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The U.S. Army through the Consortium Management Group (CMG)/ Consortium for Command, Control and Communications in Cyberspace (C5), awarded Lockheed Martin a Project Agreement to continue the development of the Terrestrial Layer System (TLS) program, which will provide critical situational awareness capabilities to the U.S. Army.
In today’s complex, digital environment, the U.S. military requires a Joint All-Domain Operations-capable force to counter near-peer adversaries. As evidenced in the Department of Defense’s most recent plans to execute its Electromagnetic Spectrum (EMS) Superiority Strategy, each military service must be able to fight and win in the EMS.
The U.S. Army says TLS will play a critical role in realizing the service’s Army of 2028 vision. Designed for tactical vehicles, TLS will deliver an integrated suite of signals intelligence (SIGINT), electronic warfare, and cyberspace operations capabilities to enable the Joint All Domain Operational (JADO) capable force.
“On the battlefield, everything happens fluidly, and the tools of warfare need to be fully interoperable and integrated,” said Deon Viergutz, Lockheed Martin Spectrum Convergence Vice President. “As a result, Lockheed Martin has been investing millions in internal research and development dollars to fuse its research and development programs so our customers can collaborate using our products that work seamlessly in the field.”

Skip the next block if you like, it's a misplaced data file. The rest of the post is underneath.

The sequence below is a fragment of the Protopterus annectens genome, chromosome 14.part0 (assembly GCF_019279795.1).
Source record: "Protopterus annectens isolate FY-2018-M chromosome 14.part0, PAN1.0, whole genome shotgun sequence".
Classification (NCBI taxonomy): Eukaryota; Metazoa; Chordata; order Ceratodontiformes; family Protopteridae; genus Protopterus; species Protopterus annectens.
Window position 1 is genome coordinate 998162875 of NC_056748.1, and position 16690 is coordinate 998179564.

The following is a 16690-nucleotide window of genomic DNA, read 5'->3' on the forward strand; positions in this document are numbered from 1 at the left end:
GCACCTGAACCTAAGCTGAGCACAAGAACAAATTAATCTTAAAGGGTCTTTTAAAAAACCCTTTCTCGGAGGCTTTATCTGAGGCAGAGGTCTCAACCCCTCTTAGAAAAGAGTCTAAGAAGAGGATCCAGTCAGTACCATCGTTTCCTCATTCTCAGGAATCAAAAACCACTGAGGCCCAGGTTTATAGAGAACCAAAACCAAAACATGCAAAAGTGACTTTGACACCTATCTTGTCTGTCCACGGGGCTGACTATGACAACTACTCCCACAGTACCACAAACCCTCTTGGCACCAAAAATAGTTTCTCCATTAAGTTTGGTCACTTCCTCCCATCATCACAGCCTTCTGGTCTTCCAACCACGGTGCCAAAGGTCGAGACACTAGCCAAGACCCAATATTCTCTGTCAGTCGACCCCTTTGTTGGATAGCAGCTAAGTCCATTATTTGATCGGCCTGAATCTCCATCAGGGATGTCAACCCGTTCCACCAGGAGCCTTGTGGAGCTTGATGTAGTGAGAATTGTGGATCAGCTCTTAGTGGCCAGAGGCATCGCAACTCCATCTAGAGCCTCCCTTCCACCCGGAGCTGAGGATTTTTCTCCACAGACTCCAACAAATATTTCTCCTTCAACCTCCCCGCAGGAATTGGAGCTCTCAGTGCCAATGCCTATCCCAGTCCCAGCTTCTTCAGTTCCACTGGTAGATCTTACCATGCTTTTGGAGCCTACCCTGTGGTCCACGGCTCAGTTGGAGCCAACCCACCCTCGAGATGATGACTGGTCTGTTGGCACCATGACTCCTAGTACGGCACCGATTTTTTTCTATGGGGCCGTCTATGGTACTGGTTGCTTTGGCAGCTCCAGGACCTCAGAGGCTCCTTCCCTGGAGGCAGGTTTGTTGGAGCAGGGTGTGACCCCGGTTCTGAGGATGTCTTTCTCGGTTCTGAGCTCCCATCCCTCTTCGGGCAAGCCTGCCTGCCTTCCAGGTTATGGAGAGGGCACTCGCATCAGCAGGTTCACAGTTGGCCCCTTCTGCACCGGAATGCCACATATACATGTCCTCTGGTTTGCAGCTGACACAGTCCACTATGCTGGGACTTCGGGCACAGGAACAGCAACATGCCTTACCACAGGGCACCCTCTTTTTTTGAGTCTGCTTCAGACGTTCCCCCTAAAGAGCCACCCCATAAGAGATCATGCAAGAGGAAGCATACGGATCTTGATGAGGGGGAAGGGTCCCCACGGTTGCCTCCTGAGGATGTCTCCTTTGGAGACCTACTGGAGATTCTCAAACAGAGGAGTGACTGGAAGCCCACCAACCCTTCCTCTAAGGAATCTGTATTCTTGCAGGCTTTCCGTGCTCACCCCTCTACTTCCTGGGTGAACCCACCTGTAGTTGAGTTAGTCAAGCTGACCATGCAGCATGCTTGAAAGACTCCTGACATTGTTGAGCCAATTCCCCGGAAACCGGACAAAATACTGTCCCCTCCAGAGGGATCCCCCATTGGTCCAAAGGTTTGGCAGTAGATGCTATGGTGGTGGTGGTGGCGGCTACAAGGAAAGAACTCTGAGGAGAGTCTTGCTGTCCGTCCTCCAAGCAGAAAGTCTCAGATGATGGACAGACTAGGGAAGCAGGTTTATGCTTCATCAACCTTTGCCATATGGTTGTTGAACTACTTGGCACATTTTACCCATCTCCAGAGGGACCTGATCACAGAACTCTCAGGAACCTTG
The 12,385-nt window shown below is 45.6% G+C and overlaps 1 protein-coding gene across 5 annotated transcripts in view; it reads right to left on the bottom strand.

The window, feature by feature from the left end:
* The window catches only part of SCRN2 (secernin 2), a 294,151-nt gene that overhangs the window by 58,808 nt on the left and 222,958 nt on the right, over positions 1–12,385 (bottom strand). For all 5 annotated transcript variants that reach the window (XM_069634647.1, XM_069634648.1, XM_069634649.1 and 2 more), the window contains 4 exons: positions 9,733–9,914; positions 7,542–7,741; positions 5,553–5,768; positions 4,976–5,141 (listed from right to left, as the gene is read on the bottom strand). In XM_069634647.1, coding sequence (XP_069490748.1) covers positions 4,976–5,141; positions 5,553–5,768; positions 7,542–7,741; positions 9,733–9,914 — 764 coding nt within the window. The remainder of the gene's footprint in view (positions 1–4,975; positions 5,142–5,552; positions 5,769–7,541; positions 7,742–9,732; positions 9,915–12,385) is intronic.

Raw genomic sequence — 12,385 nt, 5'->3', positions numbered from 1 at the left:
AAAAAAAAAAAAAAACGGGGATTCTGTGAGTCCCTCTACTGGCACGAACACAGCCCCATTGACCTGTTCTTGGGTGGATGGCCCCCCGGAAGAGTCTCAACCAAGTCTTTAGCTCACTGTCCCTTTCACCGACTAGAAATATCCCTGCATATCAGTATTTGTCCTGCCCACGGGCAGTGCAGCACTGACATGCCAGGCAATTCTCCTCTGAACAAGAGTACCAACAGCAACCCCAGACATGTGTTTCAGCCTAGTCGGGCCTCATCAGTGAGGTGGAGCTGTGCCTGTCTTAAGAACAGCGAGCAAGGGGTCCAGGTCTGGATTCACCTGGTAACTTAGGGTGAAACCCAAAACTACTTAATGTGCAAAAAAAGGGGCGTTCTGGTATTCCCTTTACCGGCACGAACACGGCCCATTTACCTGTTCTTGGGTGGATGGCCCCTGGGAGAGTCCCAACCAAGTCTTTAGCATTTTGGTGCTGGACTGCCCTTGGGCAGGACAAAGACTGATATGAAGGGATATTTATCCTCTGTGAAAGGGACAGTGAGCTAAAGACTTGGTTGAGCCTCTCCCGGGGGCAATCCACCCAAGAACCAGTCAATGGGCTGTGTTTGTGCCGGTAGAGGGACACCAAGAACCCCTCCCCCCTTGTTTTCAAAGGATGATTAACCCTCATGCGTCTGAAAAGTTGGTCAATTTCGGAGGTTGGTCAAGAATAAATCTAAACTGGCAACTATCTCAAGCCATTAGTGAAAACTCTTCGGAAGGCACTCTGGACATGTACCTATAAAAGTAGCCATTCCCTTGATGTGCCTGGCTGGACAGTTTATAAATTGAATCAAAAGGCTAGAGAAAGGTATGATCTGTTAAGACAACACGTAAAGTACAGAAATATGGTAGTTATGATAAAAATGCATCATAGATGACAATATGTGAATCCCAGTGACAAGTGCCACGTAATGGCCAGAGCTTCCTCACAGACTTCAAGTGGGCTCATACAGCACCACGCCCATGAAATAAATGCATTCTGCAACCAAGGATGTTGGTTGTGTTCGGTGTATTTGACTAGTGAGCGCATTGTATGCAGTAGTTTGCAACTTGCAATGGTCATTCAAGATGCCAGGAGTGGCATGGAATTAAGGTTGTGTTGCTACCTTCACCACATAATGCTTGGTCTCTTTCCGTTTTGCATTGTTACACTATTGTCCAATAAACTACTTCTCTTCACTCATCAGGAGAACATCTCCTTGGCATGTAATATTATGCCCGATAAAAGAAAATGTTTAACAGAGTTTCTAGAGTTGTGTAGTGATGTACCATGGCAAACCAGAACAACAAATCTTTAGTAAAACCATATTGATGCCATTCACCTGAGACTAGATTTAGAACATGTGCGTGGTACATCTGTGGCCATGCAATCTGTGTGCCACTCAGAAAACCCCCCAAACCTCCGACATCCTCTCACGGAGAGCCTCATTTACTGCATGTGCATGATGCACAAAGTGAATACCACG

Lockheed Martin has spent years and invested millions to develop open architecture for converged cyber, EW and SIGINT systems that conform to the DoD’s C4ISR/EW Modular Open Suite of Standards (CMOSS). Through CMOSS open system standards, the Army and industry can:
- Rapidly develop and deploy new techniques,
- Use hardware and software across airborne and ground platforms for optimal interoperability,
- Promptly insert new hardware technology,
- and reduce total ownership costs.
The contract for TLS Phase 2 is valued at $9,672,781. Over the next three months, Lockheed Martin will finalize designs associated with key hardware and software elements based on experience gained in Phase 1 and soldier feedback. They will also conduct further operational analysis and demonstrate additional operational capabilities to the Army.
This ensures that Lockheed Martin will be able to immediately transition from the Phase 2 activity to prototype production at the beginning of next phase, which will allow TLS to meet its schedule requirements.